Don’t eat the ice cream. Seriously, don’t eat that smooth, chocolaty ice cream. How much do you want ice cream now?
Many people will try this method of avoiding treats to improve their diet. Another common diet strategy is to eat more healthy foods. We know that maintaining a healthy weight is important for preventing cancer and other chronic diseases. But how effective are these avoid and approach strategies for adopting a better eating pattern?
For summer weekends, I like meals that are easy and expandable in case friends ask to bring a guest. I also like weekend food that makes good leftovers, in case of cancellations that happen, too.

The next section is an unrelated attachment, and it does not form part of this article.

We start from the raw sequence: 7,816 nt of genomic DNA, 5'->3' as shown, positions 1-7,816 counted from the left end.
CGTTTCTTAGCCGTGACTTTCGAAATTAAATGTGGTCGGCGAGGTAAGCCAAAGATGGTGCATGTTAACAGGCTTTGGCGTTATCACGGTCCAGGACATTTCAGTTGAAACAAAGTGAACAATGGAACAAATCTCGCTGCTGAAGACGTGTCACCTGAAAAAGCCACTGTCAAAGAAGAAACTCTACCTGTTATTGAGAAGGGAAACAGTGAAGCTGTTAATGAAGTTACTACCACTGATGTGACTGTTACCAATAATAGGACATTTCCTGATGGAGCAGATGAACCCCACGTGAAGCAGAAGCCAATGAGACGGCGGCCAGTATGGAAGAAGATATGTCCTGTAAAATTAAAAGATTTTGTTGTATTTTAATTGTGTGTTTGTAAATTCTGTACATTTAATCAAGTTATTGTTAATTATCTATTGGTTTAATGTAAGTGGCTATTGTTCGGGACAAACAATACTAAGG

Grilling makes filling the center of the plate easy, especially serving turkey burgers or kebabs. I can add fillers to either of them to accommodate a growing head-count—blending some cooked quinoa into the burgers, along with chopped spinach, or threading more tomatoes and mushrooms between the chicken chunks for kebabs.
For side dishes, I focus on make-aheads, usually tabbouleh and some kind of slaw. Both are good made even two days ahead and are colorful. They work with nearly any main dishes and bring lots of vegetables and, with tabbouleh, some whole-grain to a meal, as well. Read more… “The Sauce That Makes Summer Grilled Foods Sing”
A new study found that American adults have better diets compared to years past, which is good news for cancer prevention. People are eating more whole grains and drinking fewer sugary beverages, for example.